When the natural assets of Scotland are considered, oil, gas, hydro, wind, and wave tend to come much higher than any country’s chief resource – its people. Some assume Scots are somehow less able to govern themselves than our Nordic neighbours – at national and importantly at local level. The truth is quite the opposite. Across the country pioneering Scots have thrown themselves into the hugely unequal task of fixing their communities DESPITE the structures of society and usually unaided by any political party. It has cost some people their jobs, their relationships, their health – and even their lives. Folk who live in more genuinely democratic countries don’t have to try that hard – the rules already favour governance by and in the interests of the many, not the few. Key in all of this is the largeness and remoteness of our local authorities and the scarcity and high price of land – set to be highlighted throughout August by the Our Land campaign.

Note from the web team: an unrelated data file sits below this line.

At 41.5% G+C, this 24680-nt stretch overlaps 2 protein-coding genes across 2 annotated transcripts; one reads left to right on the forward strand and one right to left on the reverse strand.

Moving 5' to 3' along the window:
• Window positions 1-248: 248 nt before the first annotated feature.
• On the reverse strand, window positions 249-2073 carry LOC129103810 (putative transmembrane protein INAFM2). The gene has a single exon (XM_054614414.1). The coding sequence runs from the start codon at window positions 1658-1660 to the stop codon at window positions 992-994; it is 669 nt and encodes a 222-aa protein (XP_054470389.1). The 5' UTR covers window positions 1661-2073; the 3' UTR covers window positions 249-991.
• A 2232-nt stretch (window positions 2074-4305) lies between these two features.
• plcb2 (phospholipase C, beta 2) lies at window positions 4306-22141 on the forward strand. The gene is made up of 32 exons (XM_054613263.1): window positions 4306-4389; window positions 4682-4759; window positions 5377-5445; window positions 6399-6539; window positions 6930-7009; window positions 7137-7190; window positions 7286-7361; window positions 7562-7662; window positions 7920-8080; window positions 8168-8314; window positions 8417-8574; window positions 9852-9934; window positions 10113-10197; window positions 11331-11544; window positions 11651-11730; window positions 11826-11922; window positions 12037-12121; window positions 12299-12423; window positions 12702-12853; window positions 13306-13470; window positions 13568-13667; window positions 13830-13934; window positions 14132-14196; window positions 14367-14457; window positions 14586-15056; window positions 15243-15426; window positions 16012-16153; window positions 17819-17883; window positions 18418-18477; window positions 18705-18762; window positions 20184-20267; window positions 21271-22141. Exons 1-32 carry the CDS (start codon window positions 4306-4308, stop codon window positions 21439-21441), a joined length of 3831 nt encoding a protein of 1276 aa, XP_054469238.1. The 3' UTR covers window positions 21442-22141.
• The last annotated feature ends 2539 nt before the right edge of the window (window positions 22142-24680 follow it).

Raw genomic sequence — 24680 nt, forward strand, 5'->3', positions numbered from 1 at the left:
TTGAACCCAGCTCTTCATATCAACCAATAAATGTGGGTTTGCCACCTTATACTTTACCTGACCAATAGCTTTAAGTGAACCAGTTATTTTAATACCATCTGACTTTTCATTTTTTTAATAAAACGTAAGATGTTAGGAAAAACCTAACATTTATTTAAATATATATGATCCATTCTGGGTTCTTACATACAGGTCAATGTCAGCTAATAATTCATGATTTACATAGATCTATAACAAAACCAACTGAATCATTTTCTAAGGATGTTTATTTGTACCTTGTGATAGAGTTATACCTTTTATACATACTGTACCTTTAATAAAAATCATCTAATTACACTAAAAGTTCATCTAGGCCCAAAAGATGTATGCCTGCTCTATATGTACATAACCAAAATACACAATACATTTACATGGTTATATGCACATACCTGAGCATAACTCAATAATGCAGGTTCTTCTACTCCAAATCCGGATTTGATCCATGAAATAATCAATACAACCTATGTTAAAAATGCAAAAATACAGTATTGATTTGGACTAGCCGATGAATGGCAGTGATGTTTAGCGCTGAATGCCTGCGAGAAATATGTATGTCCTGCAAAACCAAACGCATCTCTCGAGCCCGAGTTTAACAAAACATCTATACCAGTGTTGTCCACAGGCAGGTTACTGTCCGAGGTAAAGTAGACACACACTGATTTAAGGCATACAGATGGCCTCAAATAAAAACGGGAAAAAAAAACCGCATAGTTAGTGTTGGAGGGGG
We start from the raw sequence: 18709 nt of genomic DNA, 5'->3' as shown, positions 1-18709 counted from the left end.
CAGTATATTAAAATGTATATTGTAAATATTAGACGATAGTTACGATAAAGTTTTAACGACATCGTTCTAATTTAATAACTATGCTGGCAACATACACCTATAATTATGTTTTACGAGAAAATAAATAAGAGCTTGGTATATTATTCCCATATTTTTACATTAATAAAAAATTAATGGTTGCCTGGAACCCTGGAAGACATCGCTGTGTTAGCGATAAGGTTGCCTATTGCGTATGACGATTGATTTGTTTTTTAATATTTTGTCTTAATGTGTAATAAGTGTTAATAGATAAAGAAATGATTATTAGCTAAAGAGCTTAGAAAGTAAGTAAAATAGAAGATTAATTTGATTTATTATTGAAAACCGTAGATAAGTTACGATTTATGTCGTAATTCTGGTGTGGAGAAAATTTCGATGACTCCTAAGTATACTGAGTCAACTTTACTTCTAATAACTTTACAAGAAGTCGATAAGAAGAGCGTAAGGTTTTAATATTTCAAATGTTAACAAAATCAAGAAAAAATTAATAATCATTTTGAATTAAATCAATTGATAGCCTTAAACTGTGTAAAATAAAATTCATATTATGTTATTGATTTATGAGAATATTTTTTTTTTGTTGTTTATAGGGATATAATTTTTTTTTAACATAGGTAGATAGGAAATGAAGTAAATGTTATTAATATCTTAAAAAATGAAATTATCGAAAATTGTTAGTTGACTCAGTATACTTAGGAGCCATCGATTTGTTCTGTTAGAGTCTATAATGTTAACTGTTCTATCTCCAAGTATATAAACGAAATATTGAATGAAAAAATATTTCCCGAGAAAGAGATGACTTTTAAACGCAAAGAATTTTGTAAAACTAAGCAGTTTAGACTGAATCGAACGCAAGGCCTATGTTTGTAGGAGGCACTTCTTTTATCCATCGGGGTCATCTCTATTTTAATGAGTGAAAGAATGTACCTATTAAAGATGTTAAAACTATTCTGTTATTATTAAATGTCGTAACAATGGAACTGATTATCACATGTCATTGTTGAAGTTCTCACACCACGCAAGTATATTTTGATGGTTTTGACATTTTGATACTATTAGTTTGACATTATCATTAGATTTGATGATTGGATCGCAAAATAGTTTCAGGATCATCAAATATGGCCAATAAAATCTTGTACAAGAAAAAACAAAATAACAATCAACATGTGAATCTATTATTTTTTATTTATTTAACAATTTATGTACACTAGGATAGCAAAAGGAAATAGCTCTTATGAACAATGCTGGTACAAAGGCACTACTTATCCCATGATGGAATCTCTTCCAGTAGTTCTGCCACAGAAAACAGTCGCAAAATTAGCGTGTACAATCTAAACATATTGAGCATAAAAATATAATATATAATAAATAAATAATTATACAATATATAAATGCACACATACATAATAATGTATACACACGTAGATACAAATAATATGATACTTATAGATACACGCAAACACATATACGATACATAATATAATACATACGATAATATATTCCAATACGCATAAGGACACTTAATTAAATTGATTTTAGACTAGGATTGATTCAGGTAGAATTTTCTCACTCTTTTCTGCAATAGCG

See Lesley’s website.
Thursday 27th August
Digital Commons: An inspiration for new forms of sharing and collaboration in the arts – Cornelia Sollfrank
In recent years the concept of the commons has won broad appeal. One of the reasons for reviving this alternative economic model in manifold social contexts was its success in the realm of digital culture. Free software and collaborative platforms such as Wikipedia have shown its contemporaneity as well as sustainability, and inspired experimentation with various new forms of sharing and collaboration.
In her talk, Cornelia will discuss the influence of the commons on artistic strategies. Her extensive research on intellectual property and copyright-related issues has yielded the question of what artists can contribute to free culture. Assuming that commoning is something more radical than an esoteric notion of ‘belonging to a community’ or putting a free license on proprietary content, Cornelia will instigate a discussion about core principles of the commons. In a next step, she will look at the difficulty of relating such values to the concept of art and suggest a number of questions for a more in-depth investigation.